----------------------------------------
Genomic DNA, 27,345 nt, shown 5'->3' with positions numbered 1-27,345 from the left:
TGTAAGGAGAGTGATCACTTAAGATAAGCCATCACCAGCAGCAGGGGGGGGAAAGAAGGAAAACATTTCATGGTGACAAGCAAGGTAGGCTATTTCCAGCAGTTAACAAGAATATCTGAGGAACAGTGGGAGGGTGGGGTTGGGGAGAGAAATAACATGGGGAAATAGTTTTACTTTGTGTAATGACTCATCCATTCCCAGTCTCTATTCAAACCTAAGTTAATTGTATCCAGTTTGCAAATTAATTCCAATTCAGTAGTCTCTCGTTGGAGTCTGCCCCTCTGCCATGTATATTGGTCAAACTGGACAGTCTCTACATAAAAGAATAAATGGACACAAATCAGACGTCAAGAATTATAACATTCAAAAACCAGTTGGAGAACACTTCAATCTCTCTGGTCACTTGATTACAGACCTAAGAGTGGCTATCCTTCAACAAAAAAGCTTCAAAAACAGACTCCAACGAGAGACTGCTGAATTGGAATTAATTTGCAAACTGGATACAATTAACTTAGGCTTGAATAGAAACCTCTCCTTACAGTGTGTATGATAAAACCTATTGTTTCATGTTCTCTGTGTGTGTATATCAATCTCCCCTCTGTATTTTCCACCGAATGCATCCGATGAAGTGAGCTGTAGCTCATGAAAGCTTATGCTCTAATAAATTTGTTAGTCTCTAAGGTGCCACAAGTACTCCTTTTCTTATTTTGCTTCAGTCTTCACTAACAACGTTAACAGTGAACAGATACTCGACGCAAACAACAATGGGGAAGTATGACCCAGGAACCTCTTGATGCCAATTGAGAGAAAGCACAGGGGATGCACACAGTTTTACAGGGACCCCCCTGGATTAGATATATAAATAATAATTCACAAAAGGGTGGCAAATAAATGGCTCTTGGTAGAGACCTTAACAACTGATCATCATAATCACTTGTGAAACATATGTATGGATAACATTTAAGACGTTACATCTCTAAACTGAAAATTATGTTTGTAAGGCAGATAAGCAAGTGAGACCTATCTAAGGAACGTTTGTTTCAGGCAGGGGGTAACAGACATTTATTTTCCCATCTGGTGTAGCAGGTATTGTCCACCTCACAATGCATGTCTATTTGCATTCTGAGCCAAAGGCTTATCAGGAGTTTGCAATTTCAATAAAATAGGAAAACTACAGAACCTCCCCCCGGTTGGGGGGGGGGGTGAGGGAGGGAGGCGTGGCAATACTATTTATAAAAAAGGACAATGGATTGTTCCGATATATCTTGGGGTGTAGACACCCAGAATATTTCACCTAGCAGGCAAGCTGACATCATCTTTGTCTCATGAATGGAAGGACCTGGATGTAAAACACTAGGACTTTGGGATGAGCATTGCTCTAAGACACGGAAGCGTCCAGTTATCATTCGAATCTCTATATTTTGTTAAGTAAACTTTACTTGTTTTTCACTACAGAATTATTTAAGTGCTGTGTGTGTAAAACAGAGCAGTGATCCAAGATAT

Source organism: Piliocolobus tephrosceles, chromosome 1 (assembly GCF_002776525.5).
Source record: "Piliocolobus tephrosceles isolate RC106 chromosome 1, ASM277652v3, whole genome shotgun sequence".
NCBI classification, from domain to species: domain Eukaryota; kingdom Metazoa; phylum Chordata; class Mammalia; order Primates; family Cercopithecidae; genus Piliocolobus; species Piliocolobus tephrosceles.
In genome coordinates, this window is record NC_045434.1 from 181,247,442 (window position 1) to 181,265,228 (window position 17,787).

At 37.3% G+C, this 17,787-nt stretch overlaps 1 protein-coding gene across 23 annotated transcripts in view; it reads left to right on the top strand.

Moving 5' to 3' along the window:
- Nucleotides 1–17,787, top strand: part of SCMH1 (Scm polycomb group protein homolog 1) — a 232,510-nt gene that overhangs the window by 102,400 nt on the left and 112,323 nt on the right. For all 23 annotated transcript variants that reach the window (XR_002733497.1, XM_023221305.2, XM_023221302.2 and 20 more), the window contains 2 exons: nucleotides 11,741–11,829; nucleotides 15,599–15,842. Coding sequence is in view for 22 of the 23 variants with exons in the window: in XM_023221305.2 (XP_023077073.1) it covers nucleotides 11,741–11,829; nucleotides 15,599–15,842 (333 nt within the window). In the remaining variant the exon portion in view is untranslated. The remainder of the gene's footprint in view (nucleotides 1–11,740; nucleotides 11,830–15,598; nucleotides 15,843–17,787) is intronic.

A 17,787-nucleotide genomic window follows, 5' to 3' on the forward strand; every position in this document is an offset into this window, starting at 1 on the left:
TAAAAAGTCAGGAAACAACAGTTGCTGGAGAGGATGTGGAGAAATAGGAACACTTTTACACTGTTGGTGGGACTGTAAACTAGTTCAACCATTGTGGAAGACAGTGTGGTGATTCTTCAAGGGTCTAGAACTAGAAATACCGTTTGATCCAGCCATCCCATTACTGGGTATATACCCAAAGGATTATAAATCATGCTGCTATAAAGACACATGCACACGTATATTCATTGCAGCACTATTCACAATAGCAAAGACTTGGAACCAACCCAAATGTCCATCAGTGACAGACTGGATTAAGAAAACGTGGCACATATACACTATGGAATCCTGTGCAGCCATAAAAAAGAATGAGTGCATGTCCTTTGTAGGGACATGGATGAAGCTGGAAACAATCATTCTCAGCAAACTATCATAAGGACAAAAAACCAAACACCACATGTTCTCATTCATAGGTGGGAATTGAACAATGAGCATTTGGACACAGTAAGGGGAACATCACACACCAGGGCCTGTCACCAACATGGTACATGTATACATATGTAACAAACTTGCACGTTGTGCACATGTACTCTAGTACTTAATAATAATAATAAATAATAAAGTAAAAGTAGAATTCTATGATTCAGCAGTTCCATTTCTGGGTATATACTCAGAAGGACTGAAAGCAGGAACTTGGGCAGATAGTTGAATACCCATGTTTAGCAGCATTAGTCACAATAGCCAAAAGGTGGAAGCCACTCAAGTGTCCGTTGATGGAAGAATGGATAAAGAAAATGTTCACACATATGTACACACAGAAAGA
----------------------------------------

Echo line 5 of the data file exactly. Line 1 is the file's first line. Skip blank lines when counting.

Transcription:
NCBI classification, from domain to species: domain Eukaryota; kingdom Metazoa; phylum Chordata; class Mammalia; order Primates; family Cercopithecidae; genus Piliocolobus; species Piliocolobus tephrosceles.